by Brendan James
A reader takes issue with the idea of starting restaurant reviews on opening night:
Luke O’Neil’s argument that restaurants should be reviewed as soon as they open shows a complete lack of understanding of how a restaurant gets put together and underplays the complexity of the process. His analogy to theatre previews is apt. I’m a Broadway theatre professional and can attest that the preview process is not a mere courtesy to work out the kinks – it’s an essential part of the creative process. Indeed, I have never seen a musical that is remotely the same on opening night as it is at first preview. There are fundamental things that can only be learned by performing the show in real-time, in front of a real audience. I am certain the same is true for restaurants.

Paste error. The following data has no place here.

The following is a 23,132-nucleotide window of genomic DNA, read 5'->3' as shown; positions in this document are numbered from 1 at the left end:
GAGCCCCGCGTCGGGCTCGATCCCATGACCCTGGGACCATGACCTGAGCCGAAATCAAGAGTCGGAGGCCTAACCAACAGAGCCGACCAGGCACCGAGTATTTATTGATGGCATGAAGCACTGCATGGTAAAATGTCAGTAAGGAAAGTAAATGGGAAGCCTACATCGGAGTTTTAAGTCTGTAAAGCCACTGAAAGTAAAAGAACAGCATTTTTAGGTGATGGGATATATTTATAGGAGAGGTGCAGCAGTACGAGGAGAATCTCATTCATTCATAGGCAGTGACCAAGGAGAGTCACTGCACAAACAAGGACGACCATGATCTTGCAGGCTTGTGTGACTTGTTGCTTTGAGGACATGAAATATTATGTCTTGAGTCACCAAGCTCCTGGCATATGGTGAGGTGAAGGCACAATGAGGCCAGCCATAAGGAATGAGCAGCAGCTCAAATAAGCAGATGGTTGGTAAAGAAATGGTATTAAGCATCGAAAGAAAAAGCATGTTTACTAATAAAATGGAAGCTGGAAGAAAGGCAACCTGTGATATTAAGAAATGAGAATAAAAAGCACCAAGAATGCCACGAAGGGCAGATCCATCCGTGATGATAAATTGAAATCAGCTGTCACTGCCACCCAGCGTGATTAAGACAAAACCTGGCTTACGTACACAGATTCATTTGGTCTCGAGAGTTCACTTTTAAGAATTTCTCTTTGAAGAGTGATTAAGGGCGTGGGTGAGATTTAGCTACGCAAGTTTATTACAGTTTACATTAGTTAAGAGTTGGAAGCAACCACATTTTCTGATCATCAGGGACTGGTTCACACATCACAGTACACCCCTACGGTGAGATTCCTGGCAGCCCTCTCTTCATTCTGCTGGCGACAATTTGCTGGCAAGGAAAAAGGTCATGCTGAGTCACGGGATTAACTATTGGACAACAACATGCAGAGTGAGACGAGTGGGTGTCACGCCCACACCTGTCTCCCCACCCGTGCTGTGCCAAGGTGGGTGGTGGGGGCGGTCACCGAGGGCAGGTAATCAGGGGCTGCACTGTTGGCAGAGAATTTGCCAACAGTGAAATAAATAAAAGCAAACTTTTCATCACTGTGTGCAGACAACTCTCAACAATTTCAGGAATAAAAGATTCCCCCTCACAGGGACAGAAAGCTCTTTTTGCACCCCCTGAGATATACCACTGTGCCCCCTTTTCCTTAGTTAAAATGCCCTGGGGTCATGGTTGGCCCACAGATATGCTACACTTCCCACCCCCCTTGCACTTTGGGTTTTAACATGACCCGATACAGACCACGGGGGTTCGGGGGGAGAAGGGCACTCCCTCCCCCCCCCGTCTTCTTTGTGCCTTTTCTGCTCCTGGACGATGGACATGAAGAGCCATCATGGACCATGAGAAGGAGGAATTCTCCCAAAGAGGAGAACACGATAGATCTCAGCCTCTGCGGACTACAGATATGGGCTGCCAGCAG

Preview theatre audiences know that they are buying an early sneak-peek at a show. As a foodie myself, I know that hitting a restaurant in the first week or two will mean sacrificing perfected operations for a priority view. There’s no attempt to hide the story by the operator.
A first preview review of “Wicked” would not review the show that tens of thousands have since seen. A first night review of Momofuku Ssäm Bar would also not be a review of the restaurant you can now go visit. Early reviews serve neither the reader nor the broader goal of establishing a written history for the industry at large.